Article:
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Working Group on the Future of Work

The GPAI Future of Work (FoW) Working Group’s mandate and scope are to:

  • Conduct critical technical analysis on how the deployment of AI can affect workers and working environments as well as how workers and employers can better design the future of work.
  • Address how AI can be used in the workplace to empower workers, how employers and workers can prepare for the future of work, and how job quality, inclusiveness, and health & safety can be preserved or even improved.
  • Include a focus on the education and training needed to prepare the future workforce.

Current projects

The Working Group on the Future of Work pursued the following projects in 2022:

GPAI expert reports


  Future of Work Working Group Report (November 2023)

The Future of Work Expert Working Group (FoW EWG) examines the impact of AI on the workforce and its working environments. Its projects explore how inclusivity can be advanced in the face of automation while encouraging healthy collaboration with AI to ensure productivity and quality of outputs. In 2023, it concentrated its efforts on generative AI due to the uncertainty it brings to the job security of many workers. This report outlines its work on AI in the workplace to ensure that it empowers workers as well as consumers. 

  AI Observation Platform Report (November 2023)

Since its inauguration in 2021, this project aims to improve the future of those working alongside AI, with a particular focus on variables including disability, gender, and ethnicity. Through gathering use cases across several sectors, GPAI Experts capture shifts AI is causing in the workplace and gain insights into how it can be used to empower workers. This year, it was extended to include case studies from Japan and Mexico’s student communities, as well as LaborIA, France’s centre for the impact of AI on work, as outlined in this report.

  AI for Fair Work: From principles to practices (November 2023)

In partnership with Fairwork, an initiative of the Oxford Internet Institute, this project has re-assessed the OECD AI principles with a stronger emphasis on pay, working conditions, management, and representation. In applying them to two working environments (Amazon in the UK, and Sama, a data annotation firm in Kenya and Uganda), it has gathered empirical evidence of their practical use, which will be published in 2024. This report explores the methodology behind the project and highlights the multifaceted approach that must be taken to improving work in the face of AI.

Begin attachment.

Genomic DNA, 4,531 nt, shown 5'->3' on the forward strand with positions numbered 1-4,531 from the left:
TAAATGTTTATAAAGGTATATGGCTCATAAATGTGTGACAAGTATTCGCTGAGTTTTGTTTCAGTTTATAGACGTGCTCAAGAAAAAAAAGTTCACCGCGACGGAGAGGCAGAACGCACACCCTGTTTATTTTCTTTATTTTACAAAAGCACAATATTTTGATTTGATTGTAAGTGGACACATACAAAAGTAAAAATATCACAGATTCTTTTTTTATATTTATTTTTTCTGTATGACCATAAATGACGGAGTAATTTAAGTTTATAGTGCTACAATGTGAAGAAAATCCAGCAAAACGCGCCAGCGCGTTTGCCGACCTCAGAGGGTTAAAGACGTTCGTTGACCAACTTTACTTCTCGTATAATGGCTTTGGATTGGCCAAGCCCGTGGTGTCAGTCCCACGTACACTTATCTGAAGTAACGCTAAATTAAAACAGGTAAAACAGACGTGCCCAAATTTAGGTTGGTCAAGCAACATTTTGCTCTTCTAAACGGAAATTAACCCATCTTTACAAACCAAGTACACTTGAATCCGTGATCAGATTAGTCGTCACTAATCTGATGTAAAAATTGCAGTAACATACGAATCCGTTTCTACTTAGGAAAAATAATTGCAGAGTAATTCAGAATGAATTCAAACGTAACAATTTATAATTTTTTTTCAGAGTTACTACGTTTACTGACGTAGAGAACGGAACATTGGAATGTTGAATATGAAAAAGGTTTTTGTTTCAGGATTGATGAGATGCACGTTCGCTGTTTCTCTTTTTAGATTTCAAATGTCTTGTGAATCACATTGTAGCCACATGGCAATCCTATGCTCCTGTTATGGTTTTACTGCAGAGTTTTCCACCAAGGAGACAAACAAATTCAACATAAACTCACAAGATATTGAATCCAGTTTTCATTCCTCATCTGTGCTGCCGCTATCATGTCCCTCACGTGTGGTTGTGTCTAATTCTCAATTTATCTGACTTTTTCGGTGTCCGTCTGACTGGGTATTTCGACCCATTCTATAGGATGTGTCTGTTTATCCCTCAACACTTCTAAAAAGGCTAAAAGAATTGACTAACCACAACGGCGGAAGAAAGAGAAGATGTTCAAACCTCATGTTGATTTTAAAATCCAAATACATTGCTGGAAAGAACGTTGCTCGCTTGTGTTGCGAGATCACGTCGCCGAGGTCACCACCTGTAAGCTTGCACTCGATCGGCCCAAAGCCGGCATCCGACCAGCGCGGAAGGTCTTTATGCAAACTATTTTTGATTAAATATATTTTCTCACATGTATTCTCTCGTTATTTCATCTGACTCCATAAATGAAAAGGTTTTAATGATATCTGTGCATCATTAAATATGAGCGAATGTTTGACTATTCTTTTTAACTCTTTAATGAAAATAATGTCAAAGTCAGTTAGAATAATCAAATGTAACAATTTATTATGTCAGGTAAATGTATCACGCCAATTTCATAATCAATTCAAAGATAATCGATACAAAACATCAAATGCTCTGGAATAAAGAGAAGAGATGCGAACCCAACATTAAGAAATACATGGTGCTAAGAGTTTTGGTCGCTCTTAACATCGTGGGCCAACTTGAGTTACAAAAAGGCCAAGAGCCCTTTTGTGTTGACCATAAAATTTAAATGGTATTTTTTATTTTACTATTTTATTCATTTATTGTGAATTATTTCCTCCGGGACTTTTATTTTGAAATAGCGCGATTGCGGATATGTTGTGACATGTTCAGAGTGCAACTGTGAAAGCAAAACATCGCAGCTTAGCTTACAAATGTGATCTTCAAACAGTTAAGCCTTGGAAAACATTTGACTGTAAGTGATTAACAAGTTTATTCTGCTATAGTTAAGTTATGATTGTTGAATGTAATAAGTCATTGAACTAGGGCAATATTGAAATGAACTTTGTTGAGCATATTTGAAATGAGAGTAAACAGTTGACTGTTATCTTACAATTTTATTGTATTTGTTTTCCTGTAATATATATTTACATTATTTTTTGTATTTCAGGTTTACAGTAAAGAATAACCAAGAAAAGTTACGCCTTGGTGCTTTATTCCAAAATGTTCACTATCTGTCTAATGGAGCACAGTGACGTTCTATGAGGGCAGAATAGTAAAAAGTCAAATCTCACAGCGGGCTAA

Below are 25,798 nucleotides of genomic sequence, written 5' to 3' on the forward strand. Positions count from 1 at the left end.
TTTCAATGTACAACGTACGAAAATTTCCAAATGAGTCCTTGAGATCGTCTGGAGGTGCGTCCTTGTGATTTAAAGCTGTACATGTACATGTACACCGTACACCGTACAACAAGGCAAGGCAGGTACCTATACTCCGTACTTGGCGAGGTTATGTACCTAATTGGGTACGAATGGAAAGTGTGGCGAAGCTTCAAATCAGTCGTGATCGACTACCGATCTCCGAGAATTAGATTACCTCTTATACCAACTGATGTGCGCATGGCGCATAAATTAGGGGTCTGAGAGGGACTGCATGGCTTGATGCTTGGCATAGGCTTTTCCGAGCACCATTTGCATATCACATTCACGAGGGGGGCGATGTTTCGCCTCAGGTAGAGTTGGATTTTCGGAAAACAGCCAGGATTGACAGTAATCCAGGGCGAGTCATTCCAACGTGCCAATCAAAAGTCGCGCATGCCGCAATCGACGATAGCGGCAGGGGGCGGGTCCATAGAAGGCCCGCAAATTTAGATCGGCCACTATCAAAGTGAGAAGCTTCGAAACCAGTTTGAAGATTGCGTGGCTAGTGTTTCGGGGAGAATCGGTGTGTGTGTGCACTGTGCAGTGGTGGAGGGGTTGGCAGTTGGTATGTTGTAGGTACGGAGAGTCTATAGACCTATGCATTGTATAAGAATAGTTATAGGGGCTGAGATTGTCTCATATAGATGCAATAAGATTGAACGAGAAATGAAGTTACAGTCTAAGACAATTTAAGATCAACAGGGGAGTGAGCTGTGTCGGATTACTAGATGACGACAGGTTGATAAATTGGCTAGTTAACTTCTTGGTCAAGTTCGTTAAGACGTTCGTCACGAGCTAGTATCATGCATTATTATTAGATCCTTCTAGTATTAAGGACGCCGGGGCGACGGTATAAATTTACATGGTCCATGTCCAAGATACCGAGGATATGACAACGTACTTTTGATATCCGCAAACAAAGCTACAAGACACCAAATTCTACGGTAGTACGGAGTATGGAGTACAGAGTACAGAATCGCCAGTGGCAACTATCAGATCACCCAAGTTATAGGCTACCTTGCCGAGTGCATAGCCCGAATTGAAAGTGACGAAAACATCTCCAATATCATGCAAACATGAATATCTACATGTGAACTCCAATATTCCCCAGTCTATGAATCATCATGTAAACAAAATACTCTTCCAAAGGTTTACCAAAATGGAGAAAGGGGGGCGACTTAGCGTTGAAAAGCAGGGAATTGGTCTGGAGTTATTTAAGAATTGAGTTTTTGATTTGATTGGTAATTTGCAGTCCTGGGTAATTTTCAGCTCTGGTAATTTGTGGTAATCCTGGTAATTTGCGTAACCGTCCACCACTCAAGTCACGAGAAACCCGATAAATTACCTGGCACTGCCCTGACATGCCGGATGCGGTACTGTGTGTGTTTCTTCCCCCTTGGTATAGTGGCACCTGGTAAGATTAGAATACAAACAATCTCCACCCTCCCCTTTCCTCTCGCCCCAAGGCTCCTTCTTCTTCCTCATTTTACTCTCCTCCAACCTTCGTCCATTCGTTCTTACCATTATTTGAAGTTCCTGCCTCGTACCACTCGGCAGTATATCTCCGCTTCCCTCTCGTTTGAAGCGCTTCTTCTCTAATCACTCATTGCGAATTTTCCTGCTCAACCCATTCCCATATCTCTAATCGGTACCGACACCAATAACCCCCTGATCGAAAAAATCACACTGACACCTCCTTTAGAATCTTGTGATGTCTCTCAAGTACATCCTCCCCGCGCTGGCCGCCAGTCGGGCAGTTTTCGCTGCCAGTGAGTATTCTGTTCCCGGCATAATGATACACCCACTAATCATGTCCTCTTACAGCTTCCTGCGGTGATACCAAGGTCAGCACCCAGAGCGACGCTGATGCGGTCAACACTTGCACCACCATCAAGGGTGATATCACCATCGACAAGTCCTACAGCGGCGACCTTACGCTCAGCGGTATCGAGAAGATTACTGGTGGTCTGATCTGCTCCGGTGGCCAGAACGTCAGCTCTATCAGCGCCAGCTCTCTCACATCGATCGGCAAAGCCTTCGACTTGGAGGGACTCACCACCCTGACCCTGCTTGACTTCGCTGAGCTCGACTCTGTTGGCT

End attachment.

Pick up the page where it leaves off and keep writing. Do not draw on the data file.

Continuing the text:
CAST Constructive Approach to Smart Technologies (November 2023)

The growth of AI systems in terms of impact and complexity is making it increasingly challenging to draft frameworks that harness their potential for innovation while keeping up with their constant evolution. For AI vendors making the transition to the international market, it can be difficult to adapt to foreign demands. The CAST project proposes a model to accommodate software systems to such a fast-paced environment and navigate the nuances of constantly evolving levels of AI.

  Policy Brief: Generative AI, Jobs, and Policy Response (Montreal Innovation Workshop, September 2023)



Future of Work Working Group Report (November 2022)

AI Living Lab Report (November 2022)

AI Observation Platform Report (November 2022)

AI for Fair Work Report (November 2022)



 Future of Work Working Group Report (November 2021)

 AI Observatory at the Workplace (November 2021)



Future of Work Working Group Report (November 2020)

Our experts

Group contact point: GPAI Paris Centre of Expertise

Group participants

  • U.B. Desai, Indian Institute of Technology Hyderabad (co-chair)
  • Matthias Peissner, Fraunhofer IAO (co-chair)
  • Janine Berg, International Labour Organization (Switzerland)
  • Nicolas Blanc, CFE CGC National Digital Delegate (France)
  • Manuel Cebrián, Max Planck Research Group (Spain)
  • Arisa Ema, University of Tokyo, RIKEN Center for Advanced Intelligence Project (Japan)
  • Yann Ferguson, The Toulouse Institute of Technology (France)
  • Jenny Grensman, Sveriges ingenjörer/The Swedish Association of Graduate Engineers (Sweden)
  • Yuko Harayama, RIKEN (Japan)
  • Rina Joosten, Seedlink Technologies (Netherlands)
  • Bogumił Kamiński, Warsaw School of Economics (Poland)
  • Palmer Luckey, Anduril Industries and Oculus VR (United States)
  • Johan Moesgaard Andersen, Danish Metal-Workers Union (Denmark)
  • King-Wang Poon, Lee Kuan Yew Centre for Innovative Cities at Singapore University of Technology and Design (Singapore)
  • Saiph Savage, Northeastern University’s Khoury College of Computer Sciences; Northeastern Civic A.I. Lab. (Mexico)
  • Basheerhamad Shadrach, CEMCA; Commonwealth of Learning (India)
  • Alexandre Shee, SAMA (Canada)
  • Márcio da Silva Arantes, SENAI (Brazil)
  • Borys Stokalski, VersaBox and RETHINK (Poland)
  • Risto Uuk, Future of Life Institute (Estonia)
  • Lucía Velasco, School of Transnational Governance. European University Institute (EUI) (Spain)
  • Kyoko Yoshinaga, Institute for Technology Law & Policy, Georgetown University Law Center (Japan)


  • Stijn Broecke, OECD



  • Callum Cant, Oxford Internet Institute (United Kingdom)
  • Sumohana Channappayya, Indian Institute of Technology Hyderabad (India)
  • Matthew Cole, Oxford Internet Institute (United Kingdom)
  • Masayo Fujimoto, Faculty of Sociology, Doshisha University; Research Center for Work Styles, Science and Technology (Japan)
  • Rieko Ikeda, Doshisha University (Japan)
  • Deepak John Mathew, Indian Institute of Technology Hyderabad (India)
  • Takashi Matsumoto, Research Center for Future Vision, The University of Tokyo (Japan)
  • Aleksandra Przegalińska, Kozminski University (Poland)